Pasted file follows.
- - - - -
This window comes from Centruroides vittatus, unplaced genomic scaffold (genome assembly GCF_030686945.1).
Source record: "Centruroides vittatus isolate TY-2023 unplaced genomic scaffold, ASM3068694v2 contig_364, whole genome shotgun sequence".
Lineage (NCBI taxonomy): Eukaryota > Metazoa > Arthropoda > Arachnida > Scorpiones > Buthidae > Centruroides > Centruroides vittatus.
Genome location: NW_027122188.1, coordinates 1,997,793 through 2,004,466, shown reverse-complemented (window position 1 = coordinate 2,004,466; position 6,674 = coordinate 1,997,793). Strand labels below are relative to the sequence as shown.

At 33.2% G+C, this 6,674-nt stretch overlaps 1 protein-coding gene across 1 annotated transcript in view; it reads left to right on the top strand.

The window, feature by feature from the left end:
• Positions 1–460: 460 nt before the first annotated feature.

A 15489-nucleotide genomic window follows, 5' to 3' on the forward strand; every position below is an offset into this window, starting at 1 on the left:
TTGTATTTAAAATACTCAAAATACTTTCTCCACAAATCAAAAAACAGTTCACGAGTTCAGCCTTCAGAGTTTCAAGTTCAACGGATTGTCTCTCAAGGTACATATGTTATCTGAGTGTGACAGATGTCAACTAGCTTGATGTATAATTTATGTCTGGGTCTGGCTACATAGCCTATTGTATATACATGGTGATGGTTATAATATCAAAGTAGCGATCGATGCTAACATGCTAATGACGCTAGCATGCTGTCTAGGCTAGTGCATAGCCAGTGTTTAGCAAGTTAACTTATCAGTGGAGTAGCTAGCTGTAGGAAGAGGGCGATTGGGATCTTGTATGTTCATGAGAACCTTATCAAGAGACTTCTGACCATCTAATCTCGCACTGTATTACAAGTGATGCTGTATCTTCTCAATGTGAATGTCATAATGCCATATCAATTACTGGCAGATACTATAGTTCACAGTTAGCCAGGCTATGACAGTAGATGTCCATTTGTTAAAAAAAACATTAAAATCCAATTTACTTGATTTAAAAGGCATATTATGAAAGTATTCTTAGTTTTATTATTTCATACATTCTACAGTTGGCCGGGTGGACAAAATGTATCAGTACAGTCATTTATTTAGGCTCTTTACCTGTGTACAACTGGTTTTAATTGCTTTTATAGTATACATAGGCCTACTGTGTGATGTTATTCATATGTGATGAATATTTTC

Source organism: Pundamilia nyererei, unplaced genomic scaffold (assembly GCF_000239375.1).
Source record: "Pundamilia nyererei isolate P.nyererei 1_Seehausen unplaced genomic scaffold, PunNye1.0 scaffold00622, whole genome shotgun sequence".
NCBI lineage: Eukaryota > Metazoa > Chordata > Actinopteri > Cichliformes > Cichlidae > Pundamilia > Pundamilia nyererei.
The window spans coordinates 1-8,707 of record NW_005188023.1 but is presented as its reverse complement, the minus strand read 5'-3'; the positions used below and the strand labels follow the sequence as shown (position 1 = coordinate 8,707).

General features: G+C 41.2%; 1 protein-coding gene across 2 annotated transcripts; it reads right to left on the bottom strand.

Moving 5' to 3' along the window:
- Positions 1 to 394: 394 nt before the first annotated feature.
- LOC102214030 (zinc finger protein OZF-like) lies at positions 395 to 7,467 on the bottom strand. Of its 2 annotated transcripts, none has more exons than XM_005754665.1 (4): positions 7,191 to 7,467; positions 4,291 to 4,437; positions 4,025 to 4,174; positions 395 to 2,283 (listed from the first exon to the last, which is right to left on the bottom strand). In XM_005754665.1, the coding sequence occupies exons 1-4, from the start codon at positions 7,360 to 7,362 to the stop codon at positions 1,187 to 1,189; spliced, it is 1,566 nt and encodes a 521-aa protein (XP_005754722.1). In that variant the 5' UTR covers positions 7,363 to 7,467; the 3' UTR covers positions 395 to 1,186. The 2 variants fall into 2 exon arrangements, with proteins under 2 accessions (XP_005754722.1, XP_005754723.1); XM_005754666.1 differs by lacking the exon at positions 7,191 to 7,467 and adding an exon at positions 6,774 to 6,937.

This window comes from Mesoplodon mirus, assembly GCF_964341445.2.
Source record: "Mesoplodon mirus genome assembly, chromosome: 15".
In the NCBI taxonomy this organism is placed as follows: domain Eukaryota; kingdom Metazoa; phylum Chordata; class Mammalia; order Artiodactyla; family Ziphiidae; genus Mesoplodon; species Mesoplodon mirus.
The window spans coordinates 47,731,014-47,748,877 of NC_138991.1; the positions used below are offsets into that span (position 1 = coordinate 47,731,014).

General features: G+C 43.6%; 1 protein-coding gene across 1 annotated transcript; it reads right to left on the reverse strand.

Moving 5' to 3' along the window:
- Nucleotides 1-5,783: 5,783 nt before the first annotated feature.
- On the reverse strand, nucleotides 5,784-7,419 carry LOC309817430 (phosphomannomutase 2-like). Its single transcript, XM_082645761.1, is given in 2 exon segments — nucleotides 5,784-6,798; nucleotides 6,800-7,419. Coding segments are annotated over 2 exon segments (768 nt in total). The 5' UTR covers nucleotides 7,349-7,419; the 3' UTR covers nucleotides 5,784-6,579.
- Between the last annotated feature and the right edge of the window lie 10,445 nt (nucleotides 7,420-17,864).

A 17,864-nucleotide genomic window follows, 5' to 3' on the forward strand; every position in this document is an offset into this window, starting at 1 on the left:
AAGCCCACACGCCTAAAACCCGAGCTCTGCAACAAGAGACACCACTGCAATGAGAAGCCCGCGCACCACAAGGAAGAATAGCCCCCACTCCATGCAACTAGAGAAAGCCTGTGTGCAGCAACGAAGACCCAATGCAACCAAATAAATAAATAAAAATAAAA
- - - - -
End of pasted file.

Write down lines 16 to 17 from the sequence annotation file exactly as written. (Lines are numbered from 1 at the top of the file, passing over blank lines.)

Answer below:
- Positions 1 to 394: 394 nt before the first annotated feature.
- LOC102214030 (zinc finger protein OZF-like) lies at positions 395 to 7,467 on the bottom strand. Of its 2 annotated transcripts, none has more exons than XM_005754665.1 (4): positions 7,191 to 7,467; positions 4,291 to 4,437; positions 4,025 to 4,174; positions 395 to 2,283 (listed from the first exon to the last, which is right to left on the bottom strand). In XM_005754665.1, the coding sequence occupies exons 1-4, from the start codon at positions 7,360 to 7,362 to the stop codon at positions 1,187 to 1,189; spliced, it is 1,566 nt and encodes a 521-aa protein (XP_005754722.1). In that variant the 5' UTR covers positions 7,363 to 7,467; the 3' UTR covers positions 395 to 1,186. The 2 variants fall into 2 exon arrangements, with proteins under 2 accessions (XP_005754722.1, XP_005754723.1); XM_005754666.1 differs by lacking the exon at positions 7,191 to 7,467 and adding an exon at positions 6,774 to 6,937.